Returning to news coverage from Venezuela where Nicolas Maduro has won the presidential election against challenger Henrique Capriles in an estimated 51 to 49 percent of the vote. Maduro's supporters turned out in the streets to celebrate.
With the nation still reeling from Hugo Chavez' death, voter turnout was high at 78%, though not as high as the last election in which Chavez swept into landslide victory with 81% casting ballots in what the Carter Institute has described as the best election system in the world. The election was closer than expected, keeping many on the edge of their seats, with Maduro winning by about 300,000 votes.
Mr. Capriles has demanded a recount, his Caracas campaign manager Jorge Millan asserting, "The electoral authorities are partisan towards the government."
In response, an election official scoffed, "Henrique Capriles is the current governor of Miranda state. The system is good when you win, but not when you lose?"
President-Elect Maduro reportedly welcomed the recount to leave no doubts about his six year term. He has given an acceptance speech, and his election win is formally recognized by the major Latin American leaderships, notably beginning with Argentina, Ecuador, and congratulatory statements by Raul Castro in Cuba.
President-Elect Maduro pointed out in his acceptance speech that the right often wins elections by much narrower margins, without objection to that same process that puts their own candidates in seats, and presenting additional perspective on this latest win by the left.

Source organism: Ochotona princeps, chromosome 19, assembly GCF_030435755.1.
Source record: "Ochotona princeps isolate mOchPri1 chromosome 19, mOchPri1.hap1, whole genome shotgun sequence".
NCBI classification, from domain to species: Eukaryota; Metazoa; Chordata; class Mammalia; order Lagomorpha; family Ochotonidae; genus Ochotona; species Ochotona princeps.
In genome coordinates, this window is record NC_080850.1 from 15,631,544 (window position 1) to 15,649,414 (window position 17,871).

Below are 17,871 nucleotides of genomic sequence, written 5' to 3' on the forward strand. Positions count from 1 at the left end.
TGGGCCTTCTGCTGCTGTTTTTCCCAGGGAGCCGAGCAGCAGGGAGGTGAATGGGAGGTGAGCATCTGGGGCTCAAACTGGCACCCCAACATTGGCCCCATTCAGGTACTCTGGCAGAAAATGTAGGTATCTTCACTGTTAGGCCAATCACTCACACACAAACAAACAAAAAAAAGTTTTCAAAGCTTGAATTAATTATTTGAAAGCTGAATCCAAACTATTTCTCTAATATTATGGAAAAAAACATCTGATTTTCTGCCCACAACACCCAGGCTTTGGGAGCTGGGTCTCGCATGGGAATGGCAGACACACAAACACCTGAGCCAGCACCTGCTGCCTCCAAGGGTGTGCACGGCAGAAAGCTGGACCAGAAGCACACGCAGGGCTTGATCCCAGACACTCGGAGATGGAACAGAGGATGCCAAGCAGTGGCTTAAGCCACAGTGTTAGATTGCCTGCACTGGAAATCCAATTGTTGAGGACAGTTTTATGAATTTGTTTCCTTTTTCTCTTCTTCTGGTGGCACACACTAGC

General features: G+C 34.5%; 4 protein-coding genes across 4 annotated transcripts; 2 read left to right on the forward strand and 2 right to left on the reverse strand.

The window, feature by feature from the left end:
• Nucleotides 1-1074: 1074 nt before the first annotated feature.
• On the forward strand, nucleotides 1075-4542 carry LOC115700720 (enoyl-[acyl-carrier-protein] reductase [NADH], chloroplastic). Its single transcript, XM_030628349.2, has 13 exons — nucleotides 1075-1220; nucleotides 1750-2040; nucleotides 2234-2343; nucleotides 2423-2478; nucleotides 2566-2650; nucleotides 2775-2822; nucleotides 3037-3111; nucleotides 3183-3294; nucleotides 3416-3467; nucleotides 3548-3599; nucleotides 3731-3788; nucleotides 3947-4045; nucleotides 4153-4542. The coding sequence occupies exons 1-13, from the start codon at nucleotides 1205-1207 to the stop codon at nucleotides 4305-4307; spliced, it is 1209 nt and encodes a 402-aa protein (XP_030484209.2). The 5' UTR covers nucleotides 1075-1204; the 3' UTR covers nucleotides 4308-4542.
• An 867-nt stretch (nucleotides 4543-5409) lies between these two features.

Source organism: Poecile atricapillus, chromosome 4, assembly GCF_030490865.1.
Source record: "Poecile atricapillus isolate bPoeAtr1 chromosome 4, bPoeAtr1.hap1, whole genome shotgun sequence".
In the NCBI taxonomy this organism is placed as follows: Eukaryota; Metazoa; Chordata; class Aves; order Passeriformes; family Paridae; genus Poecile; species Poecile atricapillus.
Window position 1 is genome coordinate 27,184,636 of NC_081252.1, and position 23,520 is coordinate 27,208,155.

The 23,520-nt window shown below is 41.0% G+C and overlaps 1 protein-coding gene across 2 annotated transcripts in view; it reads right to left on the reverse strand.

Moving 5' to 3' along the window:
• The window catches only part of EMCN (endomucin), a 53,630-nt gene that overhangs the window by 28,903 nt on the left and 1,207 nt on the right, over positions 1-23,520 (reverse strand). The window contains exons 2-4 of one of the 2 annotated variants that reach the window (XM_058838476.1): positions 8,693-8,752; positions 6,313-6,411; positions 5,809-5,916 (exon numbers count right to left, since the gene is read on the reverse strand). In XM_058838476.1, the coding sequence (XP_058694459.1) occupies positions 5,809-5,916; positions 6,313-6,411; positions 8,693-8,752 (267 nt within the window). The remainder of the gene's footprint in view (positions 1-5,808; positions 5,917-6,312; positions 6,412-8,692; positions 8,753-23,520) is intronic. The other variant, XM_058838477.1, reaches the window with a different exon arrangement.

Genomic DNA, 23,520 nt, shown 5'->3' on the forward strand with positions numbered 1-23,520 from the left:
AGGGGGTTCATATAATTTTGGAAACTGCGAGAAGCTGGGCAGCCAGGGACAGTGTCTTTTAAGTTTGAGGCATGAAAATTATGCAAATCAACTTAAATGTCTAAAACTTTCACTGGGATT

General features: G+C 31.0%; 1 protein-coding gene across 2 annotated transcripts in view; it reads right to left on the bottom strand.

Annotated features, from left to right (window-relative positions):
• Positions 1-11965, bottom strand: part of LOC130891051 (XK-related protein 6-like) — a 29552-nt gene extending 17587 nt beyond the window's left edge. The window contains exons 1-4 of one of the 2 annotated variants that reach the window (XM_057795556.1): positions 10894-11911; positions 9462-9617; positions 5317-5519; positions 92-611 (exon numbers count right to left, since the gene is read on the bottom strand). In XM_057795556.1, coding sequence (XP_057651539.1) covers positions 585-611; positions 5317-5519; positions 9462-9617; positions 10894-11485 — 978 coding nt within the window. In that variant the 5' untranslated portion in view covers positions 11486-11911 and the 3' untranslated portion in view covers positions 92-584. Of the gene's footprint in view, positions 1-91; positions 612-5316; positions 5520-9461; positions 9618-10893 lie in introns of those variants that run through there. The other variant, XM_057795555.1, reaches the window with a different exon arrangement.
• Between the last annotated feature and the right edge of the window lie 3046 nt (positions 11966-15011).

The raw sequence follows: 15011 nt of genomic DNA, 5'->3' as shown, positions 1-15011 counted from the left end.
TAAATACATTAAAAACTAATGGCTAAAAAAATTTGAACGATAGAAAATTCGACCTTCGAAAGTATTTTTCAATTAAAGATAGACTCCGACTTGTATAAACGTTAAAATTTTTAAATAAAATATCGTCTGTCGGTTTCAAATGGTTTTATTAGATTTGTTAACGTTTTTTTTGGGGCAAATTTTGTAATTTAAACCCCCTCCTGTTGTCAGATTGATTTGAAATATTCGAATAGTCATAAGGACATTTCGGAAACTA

"In other countries like in the United States," he said, "A president whose name I won't mention won by a margin of 0.3% and ruled for 8 years after that. And what did the opposition candidates say about that? Not a word. In Mexico, a president won by 0.3% and governed a full six-year term. What did the left say when they lost the election? That the election results must be respected. There are many cases like that. Here we won with 2% - that's 300,000 votes in the middle of an electoral war - for the first time [in a situation in which]* "the giant" (Chavez) is not a candidate."
The Maduro campaign had criticized Mr. Capriles for his ties and support by that unnamed U.S. president and friends, notably former Bush state department officials Otto Reich and Roger Noriega.
Venezuela political observer and analyst Greg Wilpert says that a recount is likely approved by the election authorities based on the 2% margin, a process fairly easily accomplished within a few days, though not automatically. Mr. Wilpert describes a system in which voters normally cast both a paper and electronic ballot, and then, about 53% of the paper ballot boxes are randomly selected for a paper ballot count. This 53% paper ballot count is what is normally compared to the electronic vote count to ensure veracity. What Mr. Capriles essentially wants is for all the ballot boxes to be opened and compared to the electronic count.
*Editor's bracketed clarification with respect to the translation.